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The imagery of Lunch is full of planes and airports. In fact, the idea for the story occurred to me at the departure gate in Toronto’s Pearson Airport. Observing the people waiting with me, on their individual paths and whom I would in all likelihood never see again, I began to contemplate the points of connection between the unknown potential embodied in each person and the mystery of the anasyrma gesture. I was able to pencil in some ideas on the plane while my daughter took a nap on my chest – she was not yet 2.
Until the advent of the locationless World Wide Web, planes epitomized temporocentric values, providing proof of our omnipotence: we were fast, a ‘global’ culture that had conquered the sky and would soon be on its way to the stars. Certainly in my mind, air travel always has had a mystique for me – the vast distance traversed, the possibility of a new and/or different location, the return home, transformed or no. A part of this I’m sure is the result of growing up in the sixties when air travel was sold in a very romantic way; however, a departure gate is still for me an entry point into liminal space and, despite romance now being out of the picture, I continue to feel it when crossing the passage between the plane and the gate, the air thick with lost time and transition.
The embroideries always started out as drawings, really just scribbles based on the language or the words of Elizabeth’s stories. I would work sentence by sentence -- I could get lost in a sentence. For LUNCH, I started with the mysterious figure ‘SHE.’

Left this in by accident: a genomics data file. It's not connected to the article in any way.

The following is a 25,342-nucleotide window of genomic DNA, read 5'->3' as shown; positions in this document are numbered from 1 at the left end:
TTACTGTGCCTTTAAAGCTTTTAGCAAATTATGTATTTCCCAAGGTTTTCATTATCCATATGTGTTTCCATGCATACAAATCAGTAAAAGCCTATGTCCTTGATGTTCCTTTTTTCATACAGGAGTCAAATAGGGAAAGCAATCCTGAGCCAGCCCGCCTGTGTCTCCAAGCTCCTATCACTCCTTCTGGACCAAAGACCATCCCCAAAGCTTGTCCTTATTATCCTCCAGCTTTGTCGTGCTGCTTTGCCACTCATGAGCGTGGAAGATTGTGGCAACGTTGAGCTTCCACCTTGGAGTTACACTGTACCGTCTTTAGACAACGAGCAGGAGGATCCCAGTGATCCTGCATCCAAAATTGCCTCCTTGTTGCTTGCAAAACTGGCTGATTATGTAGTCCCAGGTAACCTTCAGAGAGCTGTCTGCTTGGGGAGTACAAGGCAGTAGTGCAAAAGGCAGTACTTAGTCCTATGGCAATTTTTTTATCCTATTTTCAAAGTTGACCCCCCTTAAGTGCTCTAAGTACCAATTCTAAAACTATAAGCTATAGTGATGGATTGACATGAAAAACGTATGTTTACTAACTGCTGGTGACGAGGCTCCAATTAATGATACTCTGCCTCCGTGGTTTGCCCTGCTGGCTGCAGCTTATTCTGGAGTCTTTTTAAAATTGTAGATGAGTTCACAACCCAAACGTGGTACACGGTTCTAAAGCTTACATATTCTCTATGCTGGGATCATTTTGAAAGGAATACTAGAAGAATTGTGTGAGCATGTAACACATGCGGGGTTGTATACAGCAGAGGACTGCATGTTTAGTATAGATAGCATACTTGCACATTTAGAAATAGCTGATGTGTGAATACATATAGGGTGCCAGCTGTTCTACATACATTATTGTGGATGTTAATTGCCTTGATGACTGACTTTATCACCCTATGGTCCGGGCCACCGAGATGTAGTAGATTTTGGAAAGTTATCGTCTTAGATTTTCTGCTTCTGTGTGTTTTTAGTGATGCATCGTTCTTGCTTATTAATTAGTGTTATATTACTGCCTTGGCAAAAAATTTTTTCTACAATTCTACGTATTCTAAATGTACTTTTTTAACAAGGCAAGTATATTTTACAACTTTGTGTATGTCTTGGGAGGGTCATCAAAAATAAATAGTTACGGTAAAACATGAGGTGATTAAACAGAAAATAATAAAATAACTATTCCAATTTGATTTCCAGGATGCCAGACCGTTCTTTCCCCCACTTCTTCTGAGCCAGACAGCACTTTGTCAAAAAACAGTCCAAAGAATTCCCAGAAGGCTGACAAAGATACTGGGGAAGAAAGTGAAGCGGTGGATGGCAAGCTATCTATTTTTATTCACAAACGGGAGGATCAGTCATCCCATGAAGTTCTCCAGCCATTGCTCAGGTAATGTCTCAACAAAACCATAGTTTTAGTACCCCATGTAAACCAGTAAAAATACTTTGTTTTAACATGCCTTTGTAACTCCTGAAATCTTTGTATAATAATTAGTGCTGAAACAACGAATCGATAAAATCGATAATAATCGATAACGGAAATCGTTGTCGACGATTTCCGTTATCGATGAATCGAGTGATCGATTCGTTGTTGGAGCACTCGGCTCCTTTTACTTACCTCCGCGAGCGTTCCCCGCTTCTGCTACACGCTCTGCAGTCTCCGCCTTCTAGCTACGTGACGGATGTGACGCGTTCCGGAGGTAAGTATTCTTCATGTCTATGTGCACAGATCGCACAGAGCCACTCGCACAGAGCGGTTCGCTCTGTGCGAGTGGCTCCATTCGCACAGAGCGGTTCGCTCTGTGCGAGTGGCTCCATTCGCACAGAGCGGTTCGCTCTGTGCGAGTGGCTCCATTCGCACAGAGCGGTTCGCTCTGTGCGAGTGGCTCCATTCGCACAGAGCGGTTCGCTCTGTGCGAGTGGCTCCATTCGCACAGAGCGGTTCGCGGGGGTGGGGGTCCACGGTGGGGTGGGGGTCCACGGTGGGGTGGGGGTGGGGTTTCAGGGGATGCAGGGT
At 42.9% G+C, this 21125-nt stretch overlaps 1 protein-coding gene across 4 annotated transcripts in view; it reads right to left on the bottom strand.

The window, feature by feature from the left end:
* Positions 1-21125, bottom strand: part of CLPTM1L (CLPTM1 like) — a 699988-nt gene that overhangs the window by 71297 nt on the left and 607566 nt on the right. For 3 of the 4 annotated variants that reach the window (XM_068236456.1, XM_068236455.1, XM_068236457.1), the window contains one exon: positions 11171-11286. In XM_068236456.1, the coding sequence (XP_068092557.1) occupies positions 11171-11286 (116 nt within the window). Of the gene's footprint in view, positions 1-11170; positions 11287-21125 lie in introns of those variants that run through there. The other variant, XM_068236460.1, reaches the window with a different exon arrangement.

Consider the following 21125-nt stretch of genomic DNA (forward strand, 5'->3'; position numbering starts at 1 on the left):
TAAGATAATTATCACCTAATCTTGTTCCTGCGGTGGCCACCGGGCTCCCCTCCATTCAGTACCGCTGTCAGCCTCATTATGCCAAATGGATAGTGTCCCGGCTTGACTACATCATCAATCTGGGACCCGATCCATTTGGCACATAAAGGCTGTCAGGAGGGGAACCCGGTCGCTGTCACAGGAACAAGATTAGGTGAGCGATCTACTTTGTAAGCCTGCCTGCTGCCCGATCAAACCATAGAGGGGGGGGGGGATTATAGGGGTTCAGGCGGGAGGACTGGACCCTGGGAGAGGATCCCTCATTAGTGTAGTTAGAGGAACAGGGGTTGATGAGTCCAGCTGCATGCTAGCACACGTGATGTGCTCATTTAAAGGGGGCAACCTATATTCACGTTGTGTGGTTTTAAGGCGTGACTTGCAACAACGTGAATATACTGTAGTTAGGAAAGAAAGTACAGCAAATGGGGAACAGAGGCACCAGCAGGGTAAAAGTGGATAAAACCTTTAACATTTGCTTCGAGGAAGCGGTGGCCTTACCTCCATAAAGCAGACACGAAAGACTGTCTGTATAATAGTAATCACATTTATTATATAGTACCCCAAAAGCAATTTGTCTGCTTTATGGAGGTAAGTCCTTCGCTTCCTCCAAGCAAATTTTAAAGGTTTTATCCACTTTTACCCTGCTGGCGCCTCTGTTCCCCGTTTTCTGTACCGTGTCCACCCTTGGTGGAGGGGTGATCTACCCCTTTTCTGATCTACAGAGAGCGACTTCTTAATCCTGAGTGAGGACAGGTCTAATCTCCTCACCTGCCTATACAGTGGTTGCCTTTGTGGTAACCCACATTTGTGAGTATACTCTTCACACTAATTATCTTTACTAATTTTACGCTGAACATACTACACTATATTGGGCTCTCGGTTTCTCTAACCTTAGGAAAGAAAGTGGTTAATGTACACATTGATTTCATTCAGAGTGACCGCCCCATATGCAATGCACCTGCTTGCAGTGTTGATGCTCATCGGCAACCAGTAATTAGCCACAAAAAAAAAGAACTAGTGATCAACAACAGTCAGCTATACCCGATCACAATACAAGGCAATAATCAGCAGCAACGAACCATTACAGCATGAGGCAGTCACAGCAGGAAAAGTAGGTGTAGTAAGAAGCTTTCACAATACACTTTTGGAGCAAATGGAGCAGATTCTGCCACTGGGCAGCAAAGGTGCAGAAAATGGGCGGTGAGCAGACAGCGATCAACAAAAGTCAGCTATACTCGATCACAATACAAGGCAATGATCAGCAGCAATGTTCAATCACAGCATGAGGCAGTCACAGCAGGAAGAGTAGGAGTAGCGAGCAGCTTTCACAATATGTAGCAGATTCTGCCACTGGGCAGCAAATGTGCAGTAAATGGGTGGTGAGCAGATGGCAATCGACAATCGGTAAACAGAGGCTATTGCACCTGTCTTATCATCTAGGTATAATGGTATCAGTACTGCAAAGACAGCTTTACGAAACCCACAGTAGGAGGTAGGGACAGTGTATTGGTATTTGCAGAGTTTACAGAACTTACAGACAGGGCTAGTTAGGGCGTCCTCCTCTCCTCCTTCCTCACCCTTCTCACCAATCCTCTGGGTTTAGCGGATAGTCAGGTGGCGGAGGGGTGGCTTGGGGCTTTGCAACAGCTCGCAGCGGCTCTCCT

SHE fascinates me because, like the character in the story, I too have been searching for her. I began with a sketchbook, working through the implications and experiences of the character in paper/paint/glue/collage/text form. The sketchbook characters and I explored a lot of territory for a few months -- my sketchbook trials with SHE. Through this process I acquired my creative edge, even though the sketchbook imagery was not at all like the finished pieces. Simply put the book was the road that allowed me to arrive at my final destination.
At the time, I was enamoured with the process of free motion embroidery on cotton or linen.
I drew each of the pieces as a scribble, evolving it only a little, then sat down at the machine and allowed the imagery to reveal itself. I used a technique similar to old-fashioned glaze painting: starting with the darkest coloured threads, I layered in the shadows, then gradually shifted to lighter and lighter thread colours/tones, enhancing only a touch of highlight at the end.
This was all just before September 11, 2001. I remember shooting photos of the model, Rebecca Cohen, performing in the skirt at the departure gates, security guards casually looking on. I can’t help thinking about that last image of the plane flying into the glove with the words “Never Return” and what a different resonance they have now. At the time the idea was to focus on the plane as a symbol of transformation; since we began, however, the symbol of the plane forever altered and there is an extra layer to the story and images now.